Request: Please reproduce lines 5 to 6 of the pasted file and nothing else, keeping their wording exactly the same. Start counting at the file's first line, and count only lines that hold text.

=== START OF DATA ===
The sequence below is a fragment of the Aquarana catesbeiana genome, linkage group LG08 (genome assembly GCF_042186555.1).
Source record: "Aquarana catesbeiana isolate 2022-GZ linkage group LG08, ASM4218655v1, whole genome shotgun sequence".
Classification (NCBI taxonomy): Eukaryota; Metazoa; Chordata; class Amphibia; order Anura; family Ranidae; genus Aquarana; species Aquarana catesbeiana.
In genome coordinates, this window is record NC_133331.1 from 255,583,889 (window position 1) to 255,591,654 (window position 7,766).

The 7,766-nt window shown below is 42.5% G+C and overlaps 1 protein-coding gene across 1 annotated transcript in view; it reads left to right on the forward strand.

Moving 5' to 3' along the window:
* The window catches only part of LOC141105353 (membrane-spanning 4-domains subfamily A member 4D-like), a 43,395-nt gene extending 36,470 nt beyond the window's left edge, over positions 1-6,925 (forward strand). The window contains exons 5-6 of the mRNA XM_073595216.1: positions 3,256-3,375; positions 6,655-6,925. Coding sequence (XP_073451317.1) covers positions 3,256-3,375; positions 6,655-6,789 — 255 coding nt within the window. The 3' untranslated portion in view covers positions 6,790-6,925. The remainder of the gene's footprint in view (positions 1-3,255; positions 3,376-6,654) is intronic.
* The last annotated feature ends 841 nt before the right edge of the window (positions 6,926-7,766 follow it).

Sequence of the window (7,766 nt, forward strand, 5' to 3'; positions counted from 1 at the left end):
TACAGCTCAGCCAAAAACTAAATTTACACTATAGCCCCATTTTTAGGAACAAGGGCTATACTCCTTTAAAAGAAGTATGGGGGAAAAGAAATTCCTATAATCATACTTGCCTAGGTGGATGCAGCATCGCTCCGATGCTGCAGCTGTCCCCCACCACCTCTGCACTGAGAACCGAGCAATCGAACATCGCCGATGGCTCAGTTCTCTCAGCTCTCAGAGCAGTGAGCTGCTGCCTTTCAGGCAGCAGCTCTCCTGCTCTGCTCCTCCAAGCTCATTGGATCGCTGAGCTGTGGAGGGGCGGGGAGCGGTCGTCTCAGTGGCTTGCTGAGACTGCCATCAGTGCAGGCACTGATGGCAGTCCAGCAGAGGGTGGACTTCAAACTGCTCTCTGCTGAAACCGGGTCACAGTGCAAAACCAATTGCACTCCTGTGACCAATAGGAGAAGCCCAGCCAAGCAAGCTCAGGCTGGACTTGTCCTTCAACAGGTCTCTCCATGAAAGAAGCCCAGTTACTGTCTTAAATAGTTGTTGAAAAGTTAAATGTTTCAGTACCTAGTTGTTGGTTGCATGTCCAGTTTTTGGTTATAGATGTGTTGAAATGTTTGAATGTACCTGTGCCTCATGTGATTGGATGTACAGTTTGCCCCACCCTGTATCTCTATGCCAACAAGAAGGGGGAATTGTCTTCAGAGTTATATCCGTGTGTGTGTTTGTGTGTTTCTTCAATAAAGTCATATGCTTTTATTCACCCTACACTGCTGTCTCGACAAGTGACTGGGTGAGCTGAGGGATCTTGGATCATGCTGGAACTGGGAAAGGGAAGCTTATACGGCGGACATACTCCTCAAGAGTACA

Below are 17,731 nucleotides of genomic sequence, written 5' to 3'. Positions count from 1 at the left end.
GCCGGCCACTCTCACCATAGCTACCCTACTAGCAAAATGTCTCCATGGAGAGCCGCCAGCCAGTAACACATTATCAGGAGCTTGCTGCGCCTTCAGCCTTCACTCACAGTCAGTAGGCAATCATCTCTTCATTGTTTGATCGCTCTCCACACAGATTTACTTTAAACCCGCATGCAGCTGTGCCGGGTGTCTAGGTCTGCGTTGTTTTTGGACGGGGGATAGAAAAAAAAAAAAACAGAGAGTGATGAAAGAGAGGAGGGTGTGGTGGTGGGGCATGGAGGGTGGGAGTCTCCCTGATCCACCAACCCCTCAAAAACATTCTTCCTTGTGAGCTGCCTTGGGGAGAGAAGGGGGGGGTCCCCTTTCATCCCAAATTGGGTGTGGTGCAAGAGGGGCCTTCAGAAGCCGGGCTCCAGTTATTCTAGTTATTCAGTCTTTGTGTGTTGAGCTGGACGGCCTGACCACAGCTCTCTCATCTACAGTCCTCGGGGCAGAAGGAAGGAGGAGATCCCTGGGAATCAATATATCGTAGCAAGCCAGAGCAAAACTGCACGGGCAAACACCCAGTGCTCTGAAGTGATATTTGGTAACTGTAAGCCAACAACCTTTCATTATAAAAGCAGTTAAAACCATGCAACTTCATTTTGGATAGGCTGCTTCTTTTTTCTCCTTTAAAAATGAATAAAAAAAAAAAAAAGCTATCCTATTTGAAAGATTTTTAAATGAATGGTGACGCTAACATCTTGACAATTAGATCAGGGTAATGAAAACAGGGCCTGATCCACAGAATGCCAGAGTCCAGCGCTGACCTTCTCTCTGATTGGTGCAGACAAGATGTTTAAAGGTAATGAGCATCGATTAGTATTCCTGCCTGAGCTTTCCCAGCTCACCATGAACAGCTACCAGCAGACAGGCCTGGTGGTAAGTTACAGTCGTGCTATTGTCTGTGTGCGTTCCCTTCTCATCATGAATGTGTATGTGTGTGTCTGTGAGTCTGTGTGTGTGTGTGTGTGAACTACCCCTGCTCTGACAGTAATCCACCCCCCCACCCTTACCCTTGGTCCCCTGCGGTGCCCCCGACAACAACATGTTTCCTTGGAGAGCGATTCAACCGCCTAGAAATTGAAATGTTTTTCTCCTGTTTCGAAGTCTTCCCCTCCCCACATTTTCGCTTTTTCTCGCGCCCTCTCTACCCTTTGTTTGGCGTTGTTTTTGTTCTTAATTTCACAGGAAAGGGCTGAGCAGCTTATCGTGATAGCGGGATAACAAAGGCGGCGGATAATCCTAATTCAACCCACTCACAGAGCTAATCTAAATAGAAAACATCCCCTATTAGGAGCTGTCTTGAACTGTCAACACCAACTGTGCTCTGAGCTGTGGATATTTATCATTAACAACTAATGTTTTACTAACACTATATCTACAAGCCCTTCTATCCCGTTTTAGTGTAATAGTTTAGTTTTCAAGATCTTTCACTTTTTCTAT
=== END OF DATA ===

The 7,766-nt window shown below is 42.5% G+C and overlaps 1 protein-coding gene across 1 annotated transcript in view; it reads left to right on the forward strand.

Moving 5' to 3' along the window: